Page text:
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Industry engagement vital to the success of delivering the blueprint for new payments architecture, say experts

ANALYSIS: It will be vital for the company tasked with delivering new payments architecture in the UK to maintain engagement and 'buy in' from the wider payments industry so as to successfully finalise and implement the plans.10 Jan 2018

The blueprint for development of the UK's shared payments infrastructure passed to the New Payment System Operator (NPSO) on 11 December 2017.

The NPSO has assumed responsibility for delivering the work that the Payment Strategy Forum first recommended be undertaken in a strategy paper published in November 2016. The implementation of those plans was subsequently consulted on in July last year.

The consultation stated that whilst "payment systems in the UK are some of the best in the world", they are "no longer fit for purpose in the 21st century, and their age and complexity make it increasingly difficult for the industry to innovate to meet the changing needs of a diverse group of users".

In its strategy paper, the Payment Strategy Forum, which was tasked by the UK's Payment Systems Regulator with producing a strategy to help "unlock competition and innovation in payments", said that new payments architecture is required to meet the changing expectations of users and create an environment flexible enough to meet future needs.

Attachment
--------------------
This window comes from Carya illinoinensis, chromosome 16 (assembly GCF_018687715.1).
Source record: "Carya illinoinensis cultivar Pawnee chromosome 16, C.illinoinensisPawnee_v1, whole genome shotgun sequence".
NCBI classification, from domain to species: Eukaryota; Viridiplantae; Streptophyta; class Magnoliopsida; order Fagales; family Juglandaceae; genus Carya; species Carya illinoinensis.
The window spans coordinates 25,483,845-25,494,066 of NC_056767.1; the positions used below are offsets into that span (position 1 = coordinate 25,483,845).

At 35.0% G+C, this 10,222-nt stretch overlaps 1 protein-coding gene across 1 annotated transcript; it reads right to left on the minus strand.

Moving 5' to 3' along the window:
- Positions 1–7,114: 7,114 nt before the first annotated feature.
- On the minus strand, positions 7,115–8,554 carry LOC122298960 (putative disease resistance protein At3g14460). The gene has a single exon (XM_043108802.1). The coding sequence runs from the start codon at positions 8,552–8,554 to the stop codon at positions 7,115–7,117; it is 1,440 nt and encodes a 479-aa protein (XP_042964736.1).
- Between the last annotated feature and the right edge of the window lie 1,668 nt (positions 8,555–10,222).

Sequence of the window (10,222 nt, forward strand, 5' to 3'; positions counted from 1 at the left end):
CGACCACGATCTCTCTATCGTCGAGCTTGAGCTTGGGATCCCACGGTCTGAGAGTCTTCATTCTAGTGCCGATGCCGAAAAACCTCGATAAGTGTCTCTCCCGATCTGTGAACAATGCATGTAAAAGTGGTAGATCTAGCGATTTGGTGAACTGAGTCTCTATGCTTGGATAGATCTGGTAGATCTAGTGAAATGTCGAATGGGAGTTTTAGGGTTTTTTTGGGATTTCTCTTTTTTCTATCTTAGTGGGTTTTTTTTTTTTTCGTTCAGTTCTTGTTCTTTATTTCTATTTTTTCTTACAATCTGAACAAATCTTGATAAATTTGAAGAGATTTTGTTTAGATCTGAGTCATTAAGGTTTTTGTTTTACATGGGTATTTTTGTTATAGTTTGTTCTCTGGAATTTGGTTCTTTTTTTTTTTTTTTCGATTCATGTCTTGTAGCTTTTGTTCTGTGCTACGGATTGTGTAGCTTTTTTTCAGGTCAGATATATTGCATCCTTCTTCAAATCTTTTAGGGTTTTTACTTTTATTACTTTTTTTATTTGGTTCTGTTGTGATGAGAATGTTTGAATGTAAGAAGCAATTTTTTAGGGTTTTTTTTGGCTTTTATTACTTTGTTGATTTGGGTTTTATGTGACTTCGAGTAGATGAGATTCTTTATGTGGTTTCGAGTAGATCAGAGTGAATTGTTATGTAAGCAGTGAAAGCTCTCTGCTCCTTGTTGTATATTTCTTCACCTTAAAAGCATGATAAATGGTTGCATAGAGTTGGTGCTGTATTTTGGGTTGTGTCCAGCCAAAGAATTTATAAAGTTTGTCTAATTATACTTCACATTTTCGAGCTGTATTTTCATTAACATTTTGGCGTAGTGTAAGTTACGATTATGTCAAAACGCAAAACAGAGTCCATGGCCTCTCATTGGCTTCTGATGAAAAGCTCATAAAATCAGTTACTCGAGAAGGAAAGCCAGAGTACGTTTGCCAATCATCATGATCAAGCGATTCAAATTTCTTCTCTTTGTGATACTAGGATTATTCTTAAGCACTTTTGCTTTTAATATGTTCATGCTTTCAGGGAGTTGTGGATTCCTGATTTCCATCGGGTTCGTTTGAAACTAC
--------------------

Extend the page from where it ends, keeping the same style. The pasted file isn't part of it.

What the new payments architecture will look like

There are various features of the new payments architecture, as envisaged:

  • A layered approach, with a ‘thin’ collaborative infrastructure to enable competition and innovation.
  • A single set of standards and rules with strong central governance.
  • Adoption of the common, international messaging standard, ISO20022 for electronic data interchange between financial institutions, to enable access, innovation and interoperability, both in the UK and potentially for international connectivity. The financial information covered by the standard includes payment transactions, securities trading and settlement information, and credit and debit card transactions.
  • Security and resilience, with financial stability a central principle.
  • The use of ‘push payments’ to enable simplicity and increase customer control.
  • Flexibility built into the design to support a range of new end user overlay services such as 'Request to Pay' and 'Assurance Data', including confirmation of payee.

Three 'end-user needs' were prioritised in the strategy: 'Request to Pay', 'Assurance Data' and 'Enhanced Data'.

'Request to Pay' is a new service that would allow organisations and consumers to "create and send payment requests" and enable recipients of the requests "to decide if, how and when they want to respond", potentially "with a payment type of their choice", according to the strategy.

'Assurance Data' refers to new information that would be provided to payers to give them greater confidence that the payments they are about to make, and have made post-transaction, go to the correct recipients.